Officers on Wiltshire Police’s two-year investigation believe that former prime minister would have to go on trial for child sexual abuse if he were still alive
CHIEF constable Mike Veale sends ‘dynamite’ confidential report to home secretary Amber Rudd
• Officers would next interview Sir Edward Heath under caution if he were still alive
• Wiltshire Police defied pressure from establishment figures and media to drop Operation Conifer
Mike Veale, chief constable of Wiltshire Police, has sent a full, confidential report detailing evidence that Heath was an active paedophile while he was prime minister to Amber Rudd, home secretary, in the past fortnight.
Officers on the investigation believe that Ted Heath would have to go on trial if he were still alive.
One source said: “I have seen successful prosecutions on a lot less than Mike Veale has already got.”
Veale was planning to publish a summary report on ‘Operation Conifer’, the two-year investigation into Heath, at the end of next week.
When he realised that the Conservative conference was next weekend, he decided to delay publication by a week.
Wiltshire Police announced on Thursday that the summary report would be published on October 5, the day after the Conservative conference closes with a speech from the prime minister, Theresa May.
A second source close to Veale said: “When Conifer does come out, I think that it will be dynamite.”
Both sources say that Veale is personally convinced, on the strength of Operation Conifer, that Heath was a paedophile.
The second source said: “The evidence speaks for itself.”
But they stress that it is not for the police to express a view on Heath’s guilt in their report.
The report says that, were Heath alive, detectives would next interview him under caution, with a view to sending a file to the Crown Prosecution Service for charging decisions.
It stresses that it would be for a jury to decide whether he was guilty.
Wiltshire Police, which has come under intense pressure from establishment figures and media to drop the investigation, is planning to hold a lengthy press conference to mark the publication of the summary report.
The full report will also go to the inquiry into child sexual abuse.
Officers on Operation Conifer see the report as a “game-changer” on the issue of “VIP paedophiles”.
It is understood that more than 30 witnesses, who police regard as credible and independent of each other, testified to child sexual abuse by Heath. Several have told me that they are satisfied with how officers investigated their cases.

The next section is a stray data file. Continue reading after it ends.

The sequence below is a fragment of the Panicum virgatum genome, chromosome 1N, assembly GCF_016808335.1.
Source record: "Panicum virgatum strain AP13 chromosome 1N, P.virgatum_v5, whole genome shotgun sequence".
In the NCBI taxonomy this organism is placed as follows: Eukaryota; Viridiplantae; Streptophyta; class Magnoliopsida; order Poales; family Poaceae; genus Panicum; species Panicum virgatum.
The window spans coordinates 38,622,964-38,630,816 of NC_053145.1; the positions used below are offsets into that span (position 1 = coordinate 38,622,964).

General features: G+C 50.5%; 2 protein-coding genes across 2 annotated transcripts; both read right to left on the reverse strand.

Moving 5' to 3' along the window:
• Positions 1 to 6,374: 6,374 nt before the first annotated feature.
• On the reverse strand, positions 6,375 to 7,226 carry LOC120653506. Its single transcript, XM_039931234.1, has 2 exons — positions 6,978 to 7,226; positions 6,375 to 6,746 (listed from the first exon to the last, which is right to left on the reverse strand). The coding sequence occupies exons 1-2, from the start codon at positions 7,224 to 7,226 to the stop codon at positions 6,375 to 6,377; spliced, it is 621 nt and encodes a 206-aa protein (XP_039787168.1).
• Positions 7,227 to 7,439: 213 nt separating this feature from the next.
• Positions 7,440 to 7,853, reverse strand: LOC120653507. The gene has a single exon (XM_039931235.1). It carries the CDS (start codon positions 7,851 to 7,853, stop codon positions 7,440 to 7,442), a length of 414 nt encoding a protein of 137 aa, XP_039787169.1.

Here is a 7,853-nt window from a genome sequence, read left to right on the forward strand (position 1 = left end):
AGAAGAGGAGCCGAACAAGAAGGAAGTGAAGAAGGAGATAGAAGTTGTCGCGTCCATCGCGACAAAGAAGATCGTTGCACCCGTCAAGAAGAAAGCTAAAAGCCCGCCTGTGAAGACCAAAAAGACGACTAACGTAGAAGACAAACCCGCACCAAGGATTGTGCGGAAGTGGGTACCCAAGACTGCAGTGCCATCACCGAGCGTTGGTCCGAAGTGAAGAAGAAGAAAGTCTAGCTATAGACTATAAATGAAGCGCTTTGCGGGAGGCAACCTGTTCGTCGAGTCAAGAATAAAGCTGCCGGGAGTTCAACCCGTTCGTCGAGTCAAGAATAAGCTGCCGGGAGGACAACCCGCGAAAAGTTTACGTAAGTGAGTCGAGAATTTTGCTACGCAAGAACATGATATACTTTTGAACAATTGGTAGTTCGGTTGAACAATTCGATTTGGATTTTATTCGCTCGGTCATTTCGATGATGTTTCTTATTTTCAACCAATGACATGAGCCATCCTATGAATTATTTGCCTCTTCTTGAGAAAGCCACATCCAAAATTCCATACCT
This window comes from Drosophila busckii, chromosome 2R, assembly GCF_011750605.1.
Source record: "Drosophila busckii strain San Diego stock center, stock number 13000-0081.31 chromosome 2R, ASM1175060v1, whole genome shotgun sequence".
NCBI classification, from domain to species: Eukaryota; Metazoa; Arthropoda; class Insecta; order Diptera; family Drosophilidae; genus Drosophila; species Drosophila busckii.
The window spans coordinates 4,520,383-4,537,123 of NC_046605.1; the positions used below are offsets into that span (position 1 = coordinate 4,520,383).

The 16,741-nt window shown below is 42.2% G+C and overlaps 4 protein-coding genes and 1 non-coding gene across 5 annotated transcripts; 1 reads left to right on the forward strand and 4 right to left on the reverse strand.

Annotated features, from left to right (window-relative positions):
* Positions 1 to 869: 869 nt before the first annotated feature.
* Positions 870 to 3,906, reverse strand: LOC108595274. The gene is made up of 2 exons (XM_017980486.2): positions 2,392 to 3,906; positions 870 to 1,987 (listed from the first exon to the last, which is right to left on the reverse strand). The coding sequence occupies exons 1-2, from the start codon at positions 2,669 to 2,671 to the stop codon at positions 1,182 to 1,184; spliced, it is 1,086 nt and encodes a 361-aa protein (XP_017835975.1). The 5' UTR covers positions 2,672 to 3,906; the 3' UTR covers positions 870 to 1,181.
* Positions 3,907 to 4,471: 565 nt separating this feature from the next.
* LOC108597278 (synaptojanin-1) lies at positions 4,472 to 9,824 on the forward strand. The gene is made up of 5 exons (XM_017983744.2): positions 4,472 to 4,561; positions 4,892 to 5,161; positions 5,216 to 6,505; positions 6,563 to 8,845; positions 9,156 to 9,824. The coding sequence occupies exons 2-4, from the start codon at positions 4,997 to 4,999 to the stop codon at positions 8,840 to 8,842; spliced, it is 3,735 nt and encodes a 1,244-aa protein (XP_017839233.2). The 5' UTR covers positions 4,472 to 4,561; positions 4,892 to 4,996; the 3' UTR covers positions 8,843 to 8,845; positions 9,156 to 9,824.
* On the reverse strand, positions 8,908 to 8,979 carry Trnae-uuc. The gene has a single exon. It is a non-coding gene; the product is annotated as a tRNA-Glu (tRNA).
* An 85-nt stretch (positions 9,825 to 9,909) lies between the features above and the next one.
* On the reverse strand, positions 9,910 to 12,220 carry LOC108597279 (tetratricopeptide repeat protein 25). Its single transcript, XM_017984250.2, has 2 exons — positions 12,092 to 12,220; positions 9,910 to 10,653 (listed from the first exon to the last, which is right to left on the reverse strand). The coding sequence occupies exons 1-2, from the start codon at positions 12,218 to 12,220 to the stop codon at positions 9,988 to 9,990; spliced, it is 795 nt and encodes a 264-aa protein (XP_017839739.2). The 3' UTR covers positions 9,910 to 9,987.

Wiltshire Police brought in retired officers to help with the investigation because of its huge scale.
Operation Conifer, which was due to conclude in June, was extended because 14 more people who claimed to have been sexually abused by Heath as boys had come forward. Officers expect that publication of the summary report will prompt even more witnesses to come forward.
Veale believes that the investigation raises “national security” concerns – historically and currently.
Evidence that Heath was a compromised prime minister would raise obvious issues about national security.
But Veale is also concerned about those who helped cover up for him and remain vulnerable to being compromised.
Veale also believes that there has been a desperate attempt to continue the cover-up in the face of Operation Conifer, to stop his investigation and to have him sacked.
The second source said: “They are trying to shut him up. But they will not be able to keep a lid on this.”
“He is completely determined. Even if he is going to lose his career over it, he is going to do it.”
He added: “Mike Veale is a hero for taking this on and doing the job properly.”
Veale was taken aback by repeated attempts to interfere with a police operation. Critics have gone so far as to question his mental health.
In an especially sinister twist, officers on Operation Conifer reported that they had been threatened, resulting in some leaving the investigation.
Veale had not taken part in any discussion about Sir Richard Henriques, the retired judge, “reviewing” Operation Conifer’s report before the proposal was floated in the Press.
He refused to accept any judge to “review” the report. The only role for a judge, he told colleagues, would be to examine why there had been such a cover-up.
However, Wiltshire Police arranged for an “external audit” of Operation Conifer by officers from outside the constabulary. Veale regards the investigation as thorough and robust.
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